Three ideas: What really works with construction marketing?

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victoria falls
That's me, at Victoria Falls, Zimbabwe. I had the opportunity last summer to return, after more than three decades, to where I achieved my first dream.

Ostriches_cape_point_cropped_2If you are looking for sure-fire quick answers about construction marketing, you’ve come to the right place. Of course, I may well be restating the obvious and you may just elect to bury your head in the sand and ignore these ideas.

Your current clients (and how you work with them) will provide your best and most immediate marketing rewards.

Love them. Abuse them. Cheat them. Doesn’t matter. Unless you are an an idiot, if they’ve purchased your services in the not-t0o-distant past, they are still the most likely to either purchase or recommend your services to others in the not-to-distant future. You can win major marketing points by avoiding mistakes and really hit home by treating the clients so well they love and rave about your experience. Spend 80 per cent of your marketing time/budget here (at least at the outset) and you’ll win on ROI.

Don’t buy anything anyone sells you, ever. (Wait, my own company’s sales reps will kill me for this, at least until they read the narrative.)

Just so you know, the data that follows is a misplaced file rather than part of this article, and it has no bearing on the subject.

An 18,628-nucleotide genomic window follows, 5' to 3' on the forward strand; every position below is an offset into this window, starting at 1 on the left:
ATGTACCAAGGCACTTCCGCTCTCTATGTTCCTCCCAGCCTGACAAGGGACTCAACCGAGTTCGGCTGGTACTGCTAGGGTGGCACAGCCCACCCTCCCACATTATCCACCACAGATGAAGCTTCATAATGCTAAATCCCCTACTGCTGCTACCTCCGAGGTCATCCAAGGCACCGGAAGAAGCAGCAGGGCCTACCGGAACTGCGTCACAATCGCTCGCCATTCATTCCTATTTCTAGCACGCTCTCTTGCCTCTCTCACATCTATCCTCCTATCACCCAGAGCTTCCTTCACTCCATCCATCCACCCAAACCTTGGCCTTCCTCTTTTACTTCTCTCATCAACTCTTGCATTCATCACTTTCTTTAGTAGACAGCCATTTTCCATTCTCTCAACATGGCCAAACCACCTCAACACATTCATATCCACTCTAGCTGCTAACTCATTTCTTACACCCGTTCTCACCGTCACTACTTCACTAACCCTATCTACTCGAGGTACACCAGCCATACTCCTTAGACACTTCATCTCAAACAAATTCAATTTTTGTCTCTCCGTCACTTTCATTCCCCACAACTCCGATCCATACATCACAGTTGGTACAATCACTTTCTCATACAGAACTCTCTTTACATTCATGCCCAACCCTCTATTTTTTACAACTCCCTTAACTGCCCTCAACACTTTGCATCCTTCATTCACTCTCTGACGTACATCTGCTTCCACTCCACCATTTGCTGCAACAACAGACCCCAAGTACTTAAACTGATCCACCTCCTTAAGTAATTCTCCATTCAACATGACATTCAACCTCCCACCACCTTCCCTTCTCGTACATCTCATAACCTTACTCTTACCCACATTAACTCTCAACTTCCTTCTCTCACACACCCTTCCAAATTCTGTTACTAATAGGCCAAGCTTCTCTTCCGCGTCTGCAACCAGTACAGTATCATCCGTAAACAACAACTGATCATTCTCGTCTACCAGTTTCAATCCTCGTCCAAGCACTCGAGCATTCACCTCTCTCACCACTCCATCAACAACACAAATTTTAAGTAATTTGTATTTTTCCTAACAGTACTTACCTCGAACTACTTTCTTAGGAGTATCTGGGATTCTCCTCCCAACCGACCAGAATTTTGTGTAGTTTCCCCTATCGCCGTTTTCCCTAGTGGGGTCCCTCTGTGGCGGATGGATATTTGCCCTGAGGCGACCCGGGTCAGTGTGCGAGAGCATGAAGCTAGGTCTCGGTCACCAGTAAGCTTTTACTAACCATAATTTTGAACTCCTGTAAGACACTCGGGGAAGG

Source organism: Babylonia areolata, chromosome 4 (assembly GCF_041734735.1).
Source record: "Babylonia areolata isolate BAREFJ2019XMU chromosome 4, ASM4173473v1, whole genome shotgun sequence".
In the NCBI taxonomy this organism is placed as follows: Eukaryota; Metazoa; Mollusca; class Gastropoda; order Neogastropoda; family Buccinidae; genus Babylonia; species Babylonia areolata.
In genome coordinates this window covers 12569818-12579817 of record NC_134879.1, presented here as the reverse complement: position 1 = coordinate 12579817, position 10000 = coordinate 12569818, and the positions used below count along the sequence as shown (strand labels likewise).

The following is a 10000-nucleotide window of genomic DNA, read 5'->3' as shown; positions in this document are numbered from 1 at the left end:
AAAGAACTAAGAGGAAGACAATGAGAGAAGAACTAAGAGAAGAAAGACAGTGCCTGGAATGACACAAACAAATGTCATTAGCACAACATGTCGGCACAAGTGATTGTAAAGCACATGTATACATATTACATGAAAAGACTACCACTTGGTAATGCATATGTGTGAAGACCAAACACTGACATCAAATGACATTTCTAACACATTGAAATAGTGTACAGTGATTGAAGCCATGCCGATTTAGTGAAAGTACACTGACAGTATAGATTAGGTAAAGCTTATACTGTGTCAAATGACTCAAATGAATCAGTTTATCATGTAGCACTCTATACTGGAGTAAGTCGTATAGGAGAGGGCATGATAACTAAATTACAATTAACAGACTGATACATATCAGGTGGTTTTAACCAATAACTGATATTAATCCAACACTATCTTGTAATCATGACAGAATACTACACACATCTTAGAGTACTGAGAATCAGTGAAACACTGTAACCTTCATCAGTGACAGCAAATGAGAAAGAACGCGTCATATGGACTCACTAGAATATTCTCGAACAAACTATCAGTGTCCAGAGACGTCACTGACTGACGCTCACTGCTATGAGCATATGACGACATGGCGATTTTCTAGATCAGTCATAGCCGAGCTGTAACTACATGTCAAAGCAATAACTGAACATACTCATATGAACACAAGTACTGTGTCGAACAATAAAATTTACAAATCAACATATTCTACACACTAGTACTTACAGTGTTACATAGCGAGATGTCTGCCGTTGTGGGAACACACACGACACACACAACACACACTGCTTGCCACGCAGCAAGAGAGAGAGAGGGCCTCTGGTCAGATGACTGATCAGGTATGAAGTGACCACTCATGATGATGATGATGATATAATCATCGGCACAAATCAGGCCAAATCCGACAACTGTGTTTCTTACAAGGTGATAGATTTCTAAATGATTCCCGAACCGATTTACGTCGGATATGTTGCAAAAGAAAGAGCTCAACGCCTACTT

I mean, combine some reason and common sense with your own experience in deciding whether an inbound marketing solicitation/call is worthy, then make your own decisions. Great and effective salespeople will generally only sell you services which truly add value and respect you, and they effectively facilitate rather than “sell” your services. Successful organizations, of course, have a strong selling team, but most of these representatives correlate their work with effective marketing, and that is largely built on the first point, referenced above.

Your best outreach marketing occurs with generosity. Community service. Information. Client-focused associations. Good deeds.

I have great respect for some individuals who don’t (because of our previous errors) really love my business. They have given and shared their time and skills for the betterment of their industry and the community. They are also quite successful in their own businesses. But I can also brag a bit as well. We encourage at our sales representatives to spend at least 25 per cent of their time on community and association activities without any expectation of return/reward. Then, when the time is right (for both us and the client), they pull in the business from their relationships. But neither they nor you will achieve anything by cynically thinking you can just give a little, then win a lot because you plan it this way.

There. Three ideas. If you put these into effect, you’ll succeed. I guarantee it. And you can do everything on a miniscule marketing budget, if you wish.

Please feel free to comment if you agree, disagree, or wish to add your own thoughts.

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